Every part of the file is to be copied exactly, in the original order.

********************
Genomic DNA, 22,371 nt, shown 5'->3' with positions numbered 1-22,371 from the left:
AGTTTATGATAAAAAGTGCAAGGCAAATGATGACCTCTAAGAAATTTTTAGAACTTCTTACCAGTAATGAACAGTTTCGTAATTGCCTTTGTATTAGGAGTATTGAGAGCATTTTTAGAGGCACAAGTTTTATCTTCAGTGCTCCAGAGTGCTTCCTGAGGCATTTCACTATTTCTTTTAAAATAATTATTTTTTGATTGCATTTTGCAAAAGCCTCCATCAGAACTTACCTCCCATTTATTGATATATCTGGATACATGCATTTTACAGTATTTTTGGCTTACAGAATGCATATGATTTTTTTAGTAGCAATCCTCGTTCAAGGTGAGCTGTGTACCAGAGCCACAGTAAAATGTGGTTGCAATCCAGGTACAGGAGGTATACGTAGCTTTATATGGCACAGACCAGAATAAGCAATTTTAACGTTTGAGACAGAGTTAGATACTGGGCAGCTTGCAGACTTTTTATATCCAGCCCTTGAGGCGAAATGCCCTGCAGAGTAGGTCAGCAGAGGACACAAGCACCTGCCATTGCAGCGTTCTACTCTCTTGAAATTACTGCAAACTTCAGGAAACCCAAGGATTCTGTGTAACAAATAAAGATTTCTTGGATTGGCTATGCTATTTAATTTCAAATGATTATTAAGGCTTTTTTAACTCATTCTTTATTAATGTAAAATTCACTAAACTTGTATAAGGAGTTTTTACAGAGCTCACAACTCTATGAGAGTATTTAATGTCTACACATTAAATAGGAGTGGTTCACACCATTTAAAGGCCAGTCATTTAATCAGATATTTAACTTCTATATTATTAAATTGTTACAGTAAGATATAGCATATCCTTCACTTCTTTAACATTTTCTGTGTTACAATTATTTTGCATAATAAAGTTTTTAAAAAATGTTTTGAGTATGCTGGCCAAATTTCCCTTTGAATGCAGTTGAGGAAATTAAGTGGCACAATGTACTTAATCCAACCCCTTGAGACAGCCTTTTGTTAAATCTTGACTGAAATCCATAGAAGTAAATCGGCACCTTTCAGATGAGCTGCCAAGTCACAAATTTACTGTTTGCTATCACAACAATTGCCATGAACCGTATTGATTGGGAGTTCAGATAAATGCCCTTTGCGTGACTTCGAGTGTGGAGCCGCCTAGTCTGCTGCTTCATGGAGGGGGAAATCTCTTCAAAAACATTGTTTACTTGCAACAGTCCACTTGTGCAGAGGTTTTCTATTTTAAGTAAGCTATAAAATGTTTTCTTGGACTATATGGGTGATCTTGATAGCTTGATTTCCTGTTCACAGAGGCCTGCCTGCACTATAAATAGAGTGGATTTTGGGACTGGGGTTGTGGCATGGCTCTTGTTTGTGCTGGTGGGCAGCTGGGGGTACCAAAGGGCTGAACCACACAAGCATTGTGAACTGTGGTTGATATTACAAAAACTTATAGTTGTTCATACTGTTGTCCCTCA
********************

Genomic DNA, 22,371 nt, shown 5'->3' with positions numbered 1-22,371 from the left:
AGTTTATGATAAAAAGTGCAAGGCAAATGATGACCTCTAAGAAATTTTTAGAACTTCTTACCAGTAATGAACAGTTTCGTAATTGCCTTTGTATTAGGAGTATTGAGAGCATTTTTAGAGGCACAAGTTTTATCTTCAGTGCTCCAGAGTGCTTCCTGAGGCATTTCACTATTTCTTTTAAAATAATTATTTTTTGATTGCATTTTGCAAAAGCCTCCATCAGAACTTACCTCCCATTTATTGATATATCTGGATACATGCATTTTACAGTATTTTTGGCTTACAGAATGCATATGATTTTTTTAGTAGCAATCCTCGTTCAAGGTGAGCTGTGTACCAGAGCCACAGTAAAATGTGGTTGCAATCCAGGTACAGGAGGTATACGTAGCTTTATATGGCACAGACCAGAATAAGCAATTTTAACGTTTGAGACAGAGTTAGATACTGGGCAGCTTGCAGACTTTTTATATCCAGCCCTTGAGGCGAAATGCCCTGCAGAGTAGGTCAGCAGAGGACACAAGCACCTGCCATTGCAGCGTTCTACTCTCTTGAAATTACTGCAAACTTCAGGAAACCCAAGGATTCTGTGTAACAAATAAAGATTTCTTGGATTGGCTATGCTATTTAATTTCAAATGATTATTAAGGCTTTTTTAACTCATTCTTTATTAATGTAAAATTCACTAAACTTGTATAAGGAGTTTTTACAGAGCTCACAACTCTATGAGAGTATTTAATGTCTACACATTAAATAGGAGTGGTTCACACCATTTAAAGGCCAGTCATTTAATCAGATATTTAACTTCTATATTATTAAATTGTTACAGTAAGATATAGCATATCCTTCACTTCTTTAACATTTTCTGTGTTACAATTATTTTGCATAATAAAGTTTTTAAAAAATGTTTTGAGTATGCTGGCCAAATTTCCCTTTGAATGCAGTTGAGGAAATTAAGTGGCACAATGTACTTAATCCAACCCCTTGAGACAGCCTTTTGTTAAATCTTGACTGAAATCCATAGAAGTAAATCGGCACCTTTCAGATGAGCTGCCAAGTCACAAATTTACTGTTTGCTATCACAACAATTGCCATGAACCGTATTGATTGGGAGTTCAGATAAATGCCCTTTGCGTGACTTCGAGTGTGGAGCCGCCTAGTCTGCTGCTTCATGGAGGGGGAAATCTCTTCAAAAACATTGTTTACTTGCAACAGTCCACTTGTGCAGAGGTTTTCTATTTTAAGTAAGCTATAAAATGTTTTCTTGGACTATATGGGTGATCTTGATAGCTTGATTTCCTGTTCACAGAGGCCTGCCTGCACTATAAATAGAGTGGATTTTGGGACTGGGGTTGTGGCATGGCTCTTGTTTGTGCTGGTGGGCAGCTGGGGGTACCAAAGGGCTGAACCACACAAGCATTGTGAACTGTGGTTGATATTACAAAAACTTATAGTTGTTCATACTGTTGTCCCTCA